Reality Check: Senate ads try to place blame for Tomah VA drug scandal

Reality Check: Feingold ad on ‘Free Money’ needs context

Who’s to blame over a painkiller scandal at the Tomah Veteran’s hospital?

Two ads are pointing fingers at the two candidates for U.S. Senate in Wisconsin — Sen. Ron Johnson and former Sen. Russ Feingold — claiming they both knew of a doctor over-prescribing prescription opiates and didn’t do enough to stop it.

One ad features former Tomah VA worker and whistleblower Ryan Honl whose original story sparked an investigation into the matter, and is paid for by Freedom Partners Action Fund, a Super PAC funded largely by the Koch Brothers and other conservative donors.

“I found out that Russ Feingold got a memo in 2009 that outlined veteran harm and nothing was done,” Honl says in the ad.

News 3 finds this needs clarification.

The memo in question was sent by a union official who represents Tomah workers, Lin Ellinghuysen. News 3 couldn’t reach her for this story, but she’s made multiple statements about the memo.

A news story last October highlights two memos, in 2008 and 2009, detailing issues with the doctor and narcotics. Both were marked by Ellinghuysen as “hand-delivered” to the offices of Feingold and other Democrats.

In October she said she told someone to deliver the memos for her, but had “no proof they were ever delivered.” Then in January she said she made the delivery note “in error,” and that she had a “foggy memory” about any meetings with Feingold about issues at Tomah.

As for Feingold, he and the other Democrats listed in the report say they have no record of actually getting the memo.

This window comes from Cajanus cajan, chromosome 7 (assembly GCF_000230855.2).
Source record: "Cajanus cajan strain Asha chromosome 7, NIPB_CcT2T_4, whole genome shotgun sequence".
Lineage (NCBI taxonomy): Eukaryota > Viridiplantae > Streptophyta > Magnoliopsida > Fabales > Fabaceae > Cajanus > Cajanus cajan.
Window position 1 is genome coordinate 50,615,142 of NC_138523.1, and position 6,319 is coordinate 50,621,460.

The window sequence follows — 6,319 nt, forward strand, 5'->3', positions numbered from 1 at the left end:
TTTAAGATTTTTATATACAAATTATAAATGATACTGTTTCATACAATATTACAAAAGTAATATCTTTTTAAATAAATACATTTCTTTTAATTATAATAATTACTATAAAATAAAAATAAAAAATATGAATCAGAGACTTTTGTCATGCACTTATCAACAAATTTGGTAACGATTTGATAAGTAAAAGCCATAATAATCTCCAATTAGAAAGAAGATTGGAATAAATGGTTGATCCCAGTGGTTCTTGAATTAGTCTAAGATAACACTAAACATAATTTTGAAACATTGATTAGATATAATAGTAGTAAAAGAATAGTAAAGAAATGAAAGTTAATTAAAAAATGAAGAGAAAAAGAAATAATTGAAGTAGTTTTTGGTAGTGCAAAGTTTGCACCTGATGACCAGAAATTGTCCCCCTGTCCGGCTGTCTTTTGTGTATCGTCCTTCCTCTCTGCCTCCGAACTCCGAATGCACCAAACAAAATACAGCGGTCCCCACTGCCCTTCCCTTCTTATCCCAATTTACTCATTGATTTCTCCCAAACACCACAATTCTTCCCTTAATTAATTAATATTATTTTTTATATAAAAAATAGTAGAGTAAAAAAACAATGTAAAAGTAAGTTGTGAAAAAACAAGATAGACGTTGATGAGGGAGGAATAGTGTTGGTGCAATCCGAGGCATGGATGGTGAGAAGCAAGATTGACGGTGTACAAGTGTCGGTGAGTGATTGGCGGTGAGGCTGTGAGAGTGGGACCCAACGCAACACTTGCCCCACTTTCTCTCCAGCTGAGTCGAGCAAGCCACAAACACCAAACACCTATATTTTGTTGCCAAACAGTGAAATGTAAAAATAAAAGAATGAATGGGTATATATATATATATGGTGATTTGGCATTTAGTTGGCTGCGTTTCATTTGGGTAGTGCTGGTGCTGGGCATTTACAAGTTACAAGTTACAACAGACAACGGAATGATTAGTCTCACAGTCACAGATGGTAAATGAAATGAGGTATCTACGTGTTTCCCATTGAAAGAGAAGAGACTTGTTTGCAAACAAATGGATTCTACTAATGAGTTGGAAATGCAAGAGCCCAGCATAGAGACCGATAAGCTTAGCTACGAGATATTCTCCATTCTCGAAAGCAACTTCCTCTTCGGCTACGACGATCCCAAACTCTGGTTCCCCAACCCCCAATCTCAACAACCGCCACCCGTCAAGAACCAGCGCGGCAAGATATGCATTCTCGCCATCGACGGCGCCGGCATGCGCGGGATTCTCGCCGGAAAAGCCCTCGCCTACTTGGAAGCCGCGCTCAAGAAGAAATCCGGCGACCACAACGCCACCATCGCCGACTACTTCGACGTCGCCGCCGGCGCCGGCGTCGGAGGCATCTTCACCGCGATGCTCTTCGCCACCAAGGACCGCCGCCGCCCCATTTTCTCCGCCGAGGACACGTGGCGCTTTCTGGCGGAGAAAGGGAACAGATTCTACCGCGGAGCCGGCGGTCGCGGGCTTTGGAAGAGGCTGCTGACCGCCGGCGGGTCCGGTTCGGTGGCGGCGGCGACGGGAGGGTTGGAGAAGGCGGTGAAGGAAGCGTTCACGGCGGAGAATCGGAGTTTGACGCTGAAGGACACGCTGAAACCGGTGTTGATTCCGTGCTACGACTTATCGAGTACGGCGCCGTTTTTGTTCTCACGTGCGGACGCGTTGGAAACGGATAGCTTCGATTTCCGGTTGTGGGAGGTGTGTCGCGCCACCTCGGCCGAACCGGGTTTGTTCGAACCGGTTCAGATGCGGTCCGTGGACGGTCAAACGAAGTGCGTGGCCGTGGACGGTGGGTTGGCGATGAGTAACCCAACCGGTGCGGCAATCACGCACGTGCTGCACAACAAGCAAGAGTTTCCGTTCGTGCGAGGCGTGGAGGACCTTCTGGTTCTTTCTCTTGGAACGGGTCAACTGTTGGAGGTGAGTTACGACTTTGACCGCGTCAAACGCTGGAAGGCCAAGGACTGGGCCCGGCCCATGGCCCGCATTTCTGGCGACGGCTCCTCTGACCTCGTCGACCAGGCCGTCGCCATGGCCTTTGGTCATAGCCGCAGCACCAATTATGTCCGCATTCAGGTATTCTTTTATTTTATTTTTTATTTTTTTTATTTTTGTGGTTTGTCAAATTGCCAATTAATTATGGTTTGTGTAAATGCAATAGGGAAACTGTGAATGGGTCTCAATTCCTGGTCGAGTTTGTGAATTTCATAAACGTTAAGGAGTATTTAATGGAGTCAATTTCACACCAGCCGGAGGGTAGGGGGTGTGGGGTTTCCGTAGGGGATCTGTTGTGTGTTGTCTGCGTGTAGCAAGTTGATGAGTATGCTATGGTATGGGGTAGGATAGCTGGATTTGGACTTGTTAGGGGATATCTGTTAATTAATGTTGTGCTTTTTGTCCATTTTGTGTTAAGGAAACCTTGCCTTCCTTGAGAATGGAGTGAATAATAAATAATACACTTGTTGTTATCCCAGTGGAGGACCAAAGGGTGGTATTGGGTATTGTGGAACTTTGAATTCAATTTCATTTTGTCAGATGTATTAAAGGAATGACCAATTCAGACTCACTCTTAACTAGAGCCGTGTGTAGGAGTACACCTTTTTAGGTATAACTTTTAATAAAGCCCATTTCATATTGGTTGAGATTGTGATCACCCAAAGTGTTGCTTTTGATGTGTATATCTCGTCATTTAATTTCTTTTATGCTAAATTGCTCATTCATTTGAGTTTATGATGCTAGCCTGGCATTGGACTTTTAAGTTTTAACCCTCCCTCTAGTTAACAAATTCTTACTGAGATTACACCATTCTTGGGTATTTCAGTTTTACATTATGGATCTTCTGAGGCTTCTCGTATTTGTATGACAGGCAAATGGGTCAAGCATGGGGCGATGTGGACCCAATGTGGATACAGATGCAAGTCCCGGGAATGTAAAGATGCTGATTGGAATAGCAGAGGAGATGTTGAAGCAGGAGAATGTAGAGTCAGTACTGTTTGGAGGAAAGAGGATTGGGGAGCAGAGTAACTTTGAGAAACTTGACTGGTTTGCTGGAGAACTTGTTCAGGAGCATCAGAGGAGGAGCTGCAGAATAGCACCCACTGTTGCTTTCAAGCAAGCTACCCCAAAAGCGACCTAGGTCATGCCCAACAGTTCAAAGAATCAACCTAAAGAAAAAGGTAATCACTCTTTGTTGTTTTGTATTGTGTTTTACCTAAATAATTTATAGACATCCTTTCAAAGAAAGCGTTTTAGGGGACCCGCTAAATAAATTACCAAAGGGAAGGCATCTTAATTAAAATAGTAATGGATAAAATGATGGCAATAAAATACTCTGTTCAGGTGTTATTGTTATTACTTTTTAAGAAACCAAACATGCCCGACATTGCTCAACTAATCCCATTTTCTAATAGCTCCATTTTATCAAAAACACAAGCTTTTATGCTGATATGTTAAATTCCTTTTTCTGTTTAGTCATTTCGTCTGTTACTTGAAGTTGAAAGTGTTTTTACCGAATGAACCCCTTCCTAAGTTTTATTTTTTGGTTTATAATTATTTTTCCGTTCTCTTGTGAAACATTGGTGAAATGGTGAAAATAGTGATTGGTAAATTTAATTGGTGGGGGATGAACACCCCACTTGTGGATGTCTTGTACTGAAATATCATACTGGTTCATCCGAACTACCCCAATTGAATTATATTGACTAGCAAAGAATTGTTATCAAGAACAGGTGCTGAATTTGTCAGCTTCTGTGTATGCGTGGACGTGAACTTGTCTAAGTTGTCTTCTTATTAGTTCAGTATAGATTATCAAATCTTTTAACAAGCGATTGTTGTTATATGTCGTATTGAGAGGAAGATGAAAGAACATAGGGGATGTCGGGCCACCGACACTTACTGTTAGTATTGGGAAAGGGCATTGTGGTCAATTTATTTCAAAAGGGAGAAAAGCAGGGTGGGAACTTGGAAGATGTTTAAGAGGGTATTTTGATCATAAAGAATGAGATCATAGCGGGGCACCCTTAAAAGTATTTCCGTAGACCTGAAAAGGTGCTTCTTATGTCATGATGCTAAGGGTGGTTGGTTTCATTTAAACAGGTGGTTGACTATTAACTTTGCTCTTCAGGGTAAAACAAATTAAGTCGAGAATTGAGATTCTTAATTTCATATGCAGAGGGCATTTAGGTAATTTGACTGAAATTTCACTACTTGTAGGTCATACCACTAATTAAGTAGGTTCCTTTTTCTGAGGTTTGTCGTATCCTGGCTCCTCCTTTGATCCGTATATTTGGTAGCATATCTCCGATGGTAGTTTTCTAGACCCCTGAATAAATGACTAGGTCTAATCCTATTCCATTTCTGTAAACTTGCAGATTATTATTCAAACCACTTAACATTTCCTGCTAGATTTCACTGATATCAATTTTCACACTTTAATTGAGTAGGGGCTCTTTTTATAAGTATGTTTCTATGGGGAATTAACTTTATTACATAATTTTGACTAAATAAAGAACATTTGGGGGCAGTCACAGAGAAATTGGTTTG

“Russ Feingold ignored concerns while veterans were dying at the facility,” Honl says in the ad.

News 3 finds this also needs clarification. While the memo detailed “unexpected deaths” at Tomah, including suicides, the only death officially considered linked to this issue was in 2014. That’s five years after the original memo and four years after Feingold was voted out of office.

Feingold is arguing in his ad that instead, Johnson is to blame.

“When Johnson’s office learned of the failures at Tomah he did nothing,” the ad says. “Complaints changed hands from one aide to another in a congressional black hole.”

News 3 finds this needs clarification.

Johnson’s office says it got complaints from Honl, and they were sent to a Senate subcommittee. It turns out, though, that the paperwork was only sent to another subcommittee aide who never told Chairwoman Sen. Claire McCaskill or Johnson. Johnson aides have said he was not personally aware of any issues at the VA until January of 2015.

“Johnson even admitted they were distracted,” the ad says.

“Had this not occurred during an election cycle when there is an awful lot of turnover when people are doing job interviews and stuff,” Johnson is quoted in the ad as saying in a radio interview, which is no longer published online.

Johnson said in that interview that two of his staffers, who should have passed along information, had left for other offices and didn’t relay messages properly. Does that mean they were distracted? That’s for you to decide.

Freedom Partners released a new version of its ad Monday, where the central claim has been modified.

“I found out about multiple memos marked ‘Delivered to Senator Feingold,’ outlining veteran harm, and nothing was done,” Honl says in the new ad. “Russ Feingold could have started an investigation while veterans were dying at the facility.”

The Super PAC said the ad is being distributed throughout the state as part of its $2-million ad buy.